The Macroecology of Global Diversification: Investigating the Spatial Patterns of Macroevolution of Amphibians

Lambert, Joshua (2019) The Macroecology of Global Diversification: Investigating the Spatial Patterns of Macroevolution of Amphibians. Masters thesis, University of Lincoln.

The Macroecology of Global Diversification: Investigating the Spatial Patterns of Macroevolution of Amphibians
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Item Type:Thesis (Masters)
Item Status:Live Archive


The diversification of life on Earth has been ongoing for ∼4.5 billion years. Throughout this time multicellular life has evolved, forming complex body plans, and from this a vast diversity of vertebrates. The distribution of this diversity is not equal, with biodiverse hotspots and environments depauperate of species. A substantial number of vertebrates are the amphibians, a species-rich group of ∼8,000 species. Originating ∼330 million years ago they are derived from the earliest land-dwelling tetrapods. However, they are also the most at threat of extinction of any vertebrate class. In this thesis I investigate the diversification dynamics of amphibians from two aspects. Firstly, I investigate the spatial pattern of recent speciation rates across the most expansive phylogenetic tree to date. I test the latitudinal and elevational speciation gradient for over 6,000 species, finding that contrary to the evolutionary hypothesis that the species richness gradients are formed via higher speciation, speciation rate is near constant across space. Environmental variables are then used to test whether these patterns of speciation rate across space can be explained by species ecology. Amphibian diversification is positively affected by UV-B. This is due to UV-B having a positive relationship to recent speciation rate across Anura and Caudata species. Gymnophiona showed a contrasting relationship of speciation and ecology to the other amphibians orders with positive NPP effects on speciation rate. Most environmental factors did not show substantial effects on amphibian speciation rate at broad-scale analyses. When investigating amphibian genera, there were few similar findings between groups, but there was also differences between speciation rate metrics. Thus environmental predictors of speciation rate do not explain variation in the data well and indicate that over macroecological scales species-specific speciation rate is largely independent of temperature, productivity, environmental stability and heterogeneity. Whether the latitudinal diversity gradient was formed from high tropical diversification followed by a slowdown to produce the equal rates across space found in this study is not known. The answer lies in whether tropical hotspots can saturate, at which point amphibian speciation is suppressed. In order to understand whether ecological saturation is a valid hypothesis for amphibian diversification the second part of the thesis tests the hypothesis that diversification is governed by a process of nichefilling. By investigating island amphibians, niche-filling could be detected in spatially-bounded insular groups. Diversification tempo consistently showed a slowdown towards the present in these groups, which could be explained by ecological limits to island diversity. Ecological limits are shown to arise due to competitive interactions between species within a radiation and ecologically limiting factors, which were productivity, island area and precipitation. The theory that dimorphic species diverge across niche space saturating more niches was rejected as sexual size dimorphism had no significant relationship to island diversity. Overall, this thesis demonstrates that macroevolution and ecology are interconnected. However, disentangling the effects at both large and small scales is difficult. Ecological factors can explain spatial heterogeneity and diversification slowdowns in diversity for island radiations, but global macroecological patterns of speciation rate show a more complex dynamic.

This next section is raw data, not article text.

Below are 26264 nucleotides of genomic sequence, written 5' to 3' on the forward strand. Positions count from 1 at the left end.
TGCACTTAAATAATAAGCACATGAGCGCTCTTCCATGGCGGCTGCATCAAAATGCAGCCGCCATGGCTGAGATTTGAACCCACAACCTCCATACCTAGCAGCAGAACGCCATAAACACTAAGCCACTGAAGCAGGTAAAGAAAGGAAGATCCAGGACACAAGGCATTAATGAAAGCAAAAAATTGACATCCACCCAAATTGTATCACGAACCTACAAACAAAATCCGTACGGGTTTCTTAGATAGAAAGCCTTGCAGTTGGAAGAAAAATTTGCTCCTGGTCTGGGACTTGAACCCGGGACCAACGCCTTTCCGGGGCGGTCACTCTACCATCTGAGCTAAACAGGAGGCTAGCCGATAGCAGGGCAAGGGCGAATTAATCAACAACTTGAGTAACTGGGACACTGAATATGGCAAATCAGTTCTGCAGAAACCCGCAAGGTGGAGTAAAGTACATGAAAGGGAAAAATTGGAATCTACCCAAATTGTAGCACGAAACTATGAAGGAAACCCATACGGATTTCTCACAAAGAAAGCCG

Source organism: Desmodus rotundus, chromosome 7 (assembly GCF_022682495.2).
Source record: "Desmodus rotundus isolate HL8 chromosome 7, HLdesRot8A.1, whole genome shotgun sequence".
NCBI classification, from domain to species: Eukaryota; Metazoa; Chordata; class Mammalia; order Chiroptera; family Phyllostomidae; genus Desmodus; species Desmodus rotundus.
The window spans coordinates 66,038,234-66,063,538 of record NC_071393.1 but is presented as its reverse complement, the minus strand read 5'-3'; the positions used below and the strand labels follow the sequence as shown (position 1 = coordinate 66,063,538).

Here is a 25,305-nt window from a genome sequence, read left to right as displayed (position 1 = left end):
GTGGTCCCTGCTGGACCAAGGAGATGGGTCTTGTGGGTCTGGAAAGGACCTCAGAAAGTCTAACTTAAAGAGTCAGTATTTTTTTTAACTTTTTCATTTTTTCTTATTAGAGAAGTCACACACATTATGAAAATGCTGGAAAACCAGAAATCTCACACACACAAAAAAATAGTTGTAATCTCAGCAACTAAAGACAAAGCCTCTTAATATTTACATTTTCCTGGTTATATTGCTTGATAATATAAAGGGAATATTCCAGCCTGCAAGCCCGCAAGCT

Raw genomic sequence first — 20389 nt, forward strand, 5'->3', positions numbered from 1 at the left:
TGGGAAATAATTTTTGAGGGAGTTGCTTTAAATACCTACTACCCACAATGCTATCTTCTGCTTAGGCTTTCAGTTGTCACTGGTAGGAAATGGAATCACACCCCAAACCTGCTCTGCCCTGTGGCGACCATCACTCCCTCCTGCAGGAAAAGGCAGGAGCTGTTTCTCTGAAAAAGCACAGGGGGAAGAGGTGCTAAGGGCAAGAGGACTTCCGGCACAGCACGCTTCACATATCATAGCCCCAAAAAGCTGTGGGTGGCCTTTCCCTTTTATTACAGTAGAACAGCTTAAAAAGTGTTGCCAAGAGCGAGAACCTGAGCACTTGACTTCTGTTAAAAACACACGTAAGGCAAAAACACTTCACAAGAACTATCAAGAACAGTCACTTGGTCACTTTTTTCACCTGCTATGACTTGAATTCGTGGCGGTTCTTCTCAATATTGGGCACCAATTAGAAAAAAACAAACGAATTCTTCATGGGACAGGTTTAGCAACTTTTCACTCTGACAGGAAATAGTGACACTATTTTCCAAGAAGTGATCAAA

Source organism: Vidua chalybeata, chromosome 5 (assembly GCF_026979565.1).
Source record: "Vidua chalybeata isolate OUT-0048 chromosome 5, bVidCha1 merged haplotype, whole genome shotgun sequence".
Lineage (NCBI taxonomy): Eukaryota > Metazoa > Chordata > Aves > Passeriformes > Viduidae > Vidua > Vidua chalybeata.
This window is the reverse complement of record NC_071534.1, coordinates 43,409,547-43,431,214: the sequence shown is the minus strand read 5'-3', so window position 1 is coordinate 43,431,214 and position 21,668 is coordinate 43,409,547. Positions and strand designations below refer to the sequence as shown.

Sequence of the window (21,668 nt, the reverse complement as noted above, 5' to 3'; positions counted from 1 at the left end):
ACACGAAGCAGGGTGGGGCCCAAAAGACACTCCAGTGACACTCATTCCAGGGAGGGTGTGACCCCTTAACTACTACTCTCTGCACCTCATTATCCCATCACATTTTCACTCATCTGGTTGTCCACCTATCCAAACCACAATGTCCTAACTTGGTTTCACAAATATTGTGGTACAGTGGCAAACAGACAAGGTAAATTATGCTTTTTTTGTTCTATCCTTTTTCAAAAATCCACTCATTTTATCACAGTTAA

Divisions:College of Science > School of Life Sciences
ID Code:47823
Deposited On:18 Jan 2022 10:54

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